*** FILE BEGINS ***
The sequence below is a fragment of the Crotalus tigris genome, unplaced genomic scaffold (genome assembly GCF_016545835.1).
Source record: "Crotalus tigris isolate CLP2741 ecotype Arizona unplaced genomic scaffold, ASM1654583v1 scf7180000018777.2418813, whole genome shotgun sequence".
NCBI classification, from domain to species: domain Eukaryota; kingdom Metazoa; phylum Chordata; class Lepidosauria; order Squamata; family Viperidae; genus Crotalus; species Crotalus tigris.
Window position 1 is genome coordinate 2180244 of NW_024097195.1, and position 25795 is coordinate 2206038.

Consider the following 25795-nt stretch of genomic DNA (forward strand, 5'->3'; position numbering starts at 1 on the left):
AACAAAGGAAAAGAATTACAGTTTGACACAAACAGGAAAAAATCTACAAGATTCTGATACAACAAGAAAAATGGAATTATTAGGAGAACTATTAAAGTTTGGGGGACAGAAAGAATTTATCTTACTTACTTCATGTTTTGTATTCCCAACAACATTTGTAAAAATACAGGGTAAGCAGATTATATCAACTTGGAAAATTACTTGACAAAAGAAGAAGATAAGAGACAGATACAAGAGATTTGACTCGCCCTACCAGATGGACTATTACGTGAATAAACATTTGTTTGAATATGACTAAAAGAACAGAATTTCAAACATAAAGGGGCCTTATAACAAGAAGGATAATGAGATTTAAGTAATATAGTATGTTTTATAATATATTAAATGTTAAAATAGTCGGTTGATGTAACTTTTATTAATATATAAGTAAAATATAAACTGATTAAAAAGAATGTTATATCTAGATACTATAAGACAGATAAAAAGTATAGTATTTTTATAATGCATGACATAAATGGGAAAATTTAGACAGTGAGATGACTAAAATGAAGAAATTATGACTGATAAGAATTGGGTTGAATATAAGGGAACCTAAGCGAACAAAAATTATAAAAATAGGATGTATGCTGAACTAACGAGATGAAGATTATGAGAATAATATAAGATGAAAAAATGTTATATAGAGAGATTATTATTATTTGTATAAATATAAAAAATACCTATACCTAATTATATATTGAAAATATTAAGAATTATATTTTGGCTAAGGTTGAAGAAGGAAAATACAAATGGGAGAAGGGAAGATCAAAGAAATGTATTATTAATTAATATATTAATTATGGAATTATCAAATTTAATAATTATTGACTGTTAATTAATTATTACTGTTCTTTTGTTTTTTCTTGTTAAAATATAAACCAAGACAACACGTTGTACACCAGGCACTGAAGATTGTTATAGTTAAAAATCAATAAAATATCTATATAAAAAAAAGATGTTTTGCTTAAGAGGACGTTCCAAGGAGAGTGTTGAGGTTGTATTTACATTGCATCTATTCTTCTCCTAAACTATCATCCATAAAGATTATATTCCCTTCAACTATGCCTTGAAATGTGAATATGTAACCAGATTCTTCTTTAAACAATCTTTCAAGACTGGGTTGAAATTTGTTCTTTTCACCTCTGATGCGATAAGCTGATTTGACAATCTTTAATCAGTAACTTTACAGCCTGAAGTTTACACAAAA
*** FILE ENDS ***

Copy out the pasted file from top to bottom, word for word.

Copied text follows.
The sequence below is a fragment of the Crotalus tigris genome, unplaced genomic scaffold (genome assembly GCF_016545835.1).
Source record: "Crotalus tigris isolate CLP2741 ecotype Arizona unplaced genomic scaffold, ASM1654583v1 scf7180000018777.2418813, whole genome shotgun sequence".
NCBI classification, from domain to species: domain Eukaryota; kingdom Metazoa; phylum Chordata; class Lepidosauria; order Squamata; family Viperidae; genus Crotalus; species Crotalus tigris.
Window position 1 is genome coordinate 2180244 of NW_024097195.1, and position 25795 is coordinate 2206038.

Consider the following 25795-nt stretch of genomic DNA (forward strand, 5'->3'; position numbering starts at 1 on the left):
AACAAAGGAAAAGAATTACAGTTTGACACAAACAGGAAAAAATCTACAAGATTCTGATACAACAAGAAAAATGGAATTATTAGGAGAACTATTAAAGTTTGGGGGACAGAAAGAATTTATCTTACTTACTTCATGTTTTGTATTCCCAACAACATTTGTAAAAATACAGGGTAAGCAGATTATATCAACTTGGAAAATTACTTGACAAAAGAAGAAGATAAGAGACAGATACAAGAGATTTGACTCGCCCTACCAGATGGACTATTACGTGAATAAACATTTGTTTGAATATGACTAAAAGAACAGAATTTCAAACATAAAGGGGCCTTATAACAAGAAGGATAATGAGATTTAAGTAATATAGTATGTTTTATAATATATTAAATGTTAAAATAGTCGGTTGATGTAACTTTTATTAATATATAAGTAAAATATAAACTGATTAAAAAGAATGTTATATCTAGATACTATAAGACAGATAAAAAGTATAGTATTTTTATAATGCATGACATAAATGGGAAAATTTAGACAGTGAGATGACTAAAATGAAGAAATTATGACTGATAAGAATTGGGTTGAATATAAGGGAACCTAAGCGAACAAAAATTATAAAAATAGGATGTATGCTGAACTAACGAGATGAAGATTATGAGAATAATATAAGATGAAAAAATGTTATATAGAGAGATTATTATTATTTGTATAAATATAAAAAATACCTATACCTAATTATATATTGAAAATATTAAGAATTATATTTTGGCTAAGGTTGAAGAAGGAAAATACAAATGGGAGAAGGGAAGATCAAAGAAATGTATTATTAATTAATATATTAATTATGGAATTATCAAATTTAATAATTATTGACTGTTAATTAATTATTACTGTTCTTTTGTTTTTTCTTGTTAAAATATAAACCAAGACAACACGTTGTACACCAGGCACTGAAGATTGTTATAGTTAAAAATCAATAAAATATCTATATAAAAAAAAGATGTTTTGCTTAAGAGGACGTTCCAAGGAGAGTGTTGAGGTTGTATTTACATTGCATCTATTCTTCTCCTAAACTATCATCCATAAAGATTATATTCCCTTCAACTATGCCTTGAAATGTGAATATGTAACCAGATTCTTCTTTAAACAATCTTTCAAGACTGGGTTGAAATTTGTTCTTTTCACCTCTGATGCGATAAGCTGATTTGACAATCTTTAATCAGTAACTTTACAGCCTGAAGTTTACACAAAA